[pulseaudio-discuss] [PATCH] Remove module-equalizer-sink

Alexander E. Patrakov patrakov at gmail.com
Mon Mar 17 07:30:10 PDT 2014

17.03.2014 18:18, Jason Newton wrote:
> Hi Again Alexander,
> Further, I didn't appreciate that you
> didn't CC me on the initial email, despite my contact details being
> present in the sourcecode

I did CC you (you can check that by downloading official mbox archives), 
and there was no bounce. Maybe it ended up in the SPAM folder?

Replying only to the points where I have something to reply.

> For using the windowing, the main reason I brought it in was because
> from what I read, it is required for time-variant filters.  Now I know
> the filters are quasi-invariant but when someone is fiddling with the UI
> the filter is time-variant.  Should I ignore that?

Well, that argument is valid, and that also fully explains why you used 
overlap-add (overlap-save doesn't have the intrinsic crossfading that 
creates a gradual transition between the old and the new equalizer 
settings). We should not ignore that, but the automatic crossfade 
inherent in OLA with a non-rectangular window is not the only way to 
deal with it.

What is also valid is that the equalizer settings don't change all the 
time (so it is somewhat wasteful to always pay the price for the 
time-varying filters), and I would expect any change to trigger a rewind 
anyway in order to apply immediately. So a perfect solution, IMHO, would 
be to do a short crossfade manually upon any rewind.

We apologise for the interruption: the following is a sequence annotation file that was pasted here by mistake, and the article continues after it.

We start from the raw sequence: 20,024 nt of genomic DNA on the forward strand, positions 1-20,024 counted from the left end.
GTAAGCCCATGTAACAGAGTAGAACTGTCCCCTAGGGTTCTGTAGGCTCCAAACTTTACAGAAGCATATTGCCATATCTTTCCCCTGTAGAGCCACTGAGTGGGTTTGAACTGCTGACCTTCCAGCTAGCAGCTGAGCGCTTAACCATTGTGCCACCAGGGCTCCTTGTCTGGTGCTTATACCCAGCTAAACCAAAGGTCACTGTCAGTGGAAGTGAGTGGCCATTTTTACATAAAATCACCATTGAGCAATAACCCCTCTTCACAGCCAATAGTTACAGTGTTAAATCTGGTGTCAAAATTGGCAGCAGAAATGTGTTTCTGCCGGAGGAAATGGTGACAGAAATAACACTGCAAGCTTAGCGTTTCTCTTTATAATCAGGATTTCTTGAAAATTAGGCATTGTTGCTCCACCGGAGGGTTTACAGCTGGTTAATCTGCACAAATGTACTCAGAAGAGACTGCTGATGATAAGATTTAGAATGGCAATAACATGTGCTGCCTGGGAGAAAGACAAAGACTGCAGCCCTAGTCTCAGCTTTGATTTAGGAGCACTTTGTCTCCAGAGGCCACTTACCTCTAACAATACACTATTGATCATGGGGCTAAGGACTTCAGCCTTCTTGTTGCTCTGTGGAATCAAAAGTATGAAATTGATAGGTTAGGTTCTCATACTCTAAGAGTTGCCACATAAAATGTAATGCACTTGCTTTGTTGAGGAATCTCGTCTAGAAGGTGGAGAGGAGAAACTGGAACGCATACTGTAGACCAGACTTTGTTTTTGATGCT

> As far as I know it is a problem if you're saying to still sample at the
> next power of 2 for say 44.1khz but allow the latency to go smaller.
> The length of the window choice may not even change the length of the
> next power of 2 FFT but more of these per second as a result of less
> latency will be felt as it's the FFTs at high enough samplerates that
> are - I wanted to avoid hitting 10% CPU usage on the i7 920 I mostly
> tested on and at 4k or so of latency (samples) and 96khz audio, it was
> definitely up there.  But if its a tunable parameter (in ms, a
> reasonable default for most can be found and individuals can then choose
> what amount they think is allowable; it's also been almost 5 years.  Or
> were you talking about also using smaller FFTs and losing resolution -
> if so, even if that's common practice... I don't like that and am
> unfamiliar with it but if you have some literature to point to, I will
> take a look.

You have almost correctly reworded what I wanted to say. Yes, window 
size controls one part of the latency, half of the impulse response size 
adds to that latency (because a linear-phase filter impulse response 
often has a maximum around its center), and FFT size indirectly controls 
the available frequency resolution. And yes, lowering the window size 
without lowering the FFT size means increased CPU usage.

It is important to avoid confusing the FFTs that would appear in the 
proper implementation. One IFFT is used to convert the desired frequency 
response to the time domain before shifting/truncation/windowing. This 
IFFT indeed controls the available frequency resolution, and 
truncation/windowing of the impulse response limits it further. The 
other FFT/IFFT pair is just a technical detail of how a convolution is 
calculated in OLA or OLS. Its size should be just enough to contain the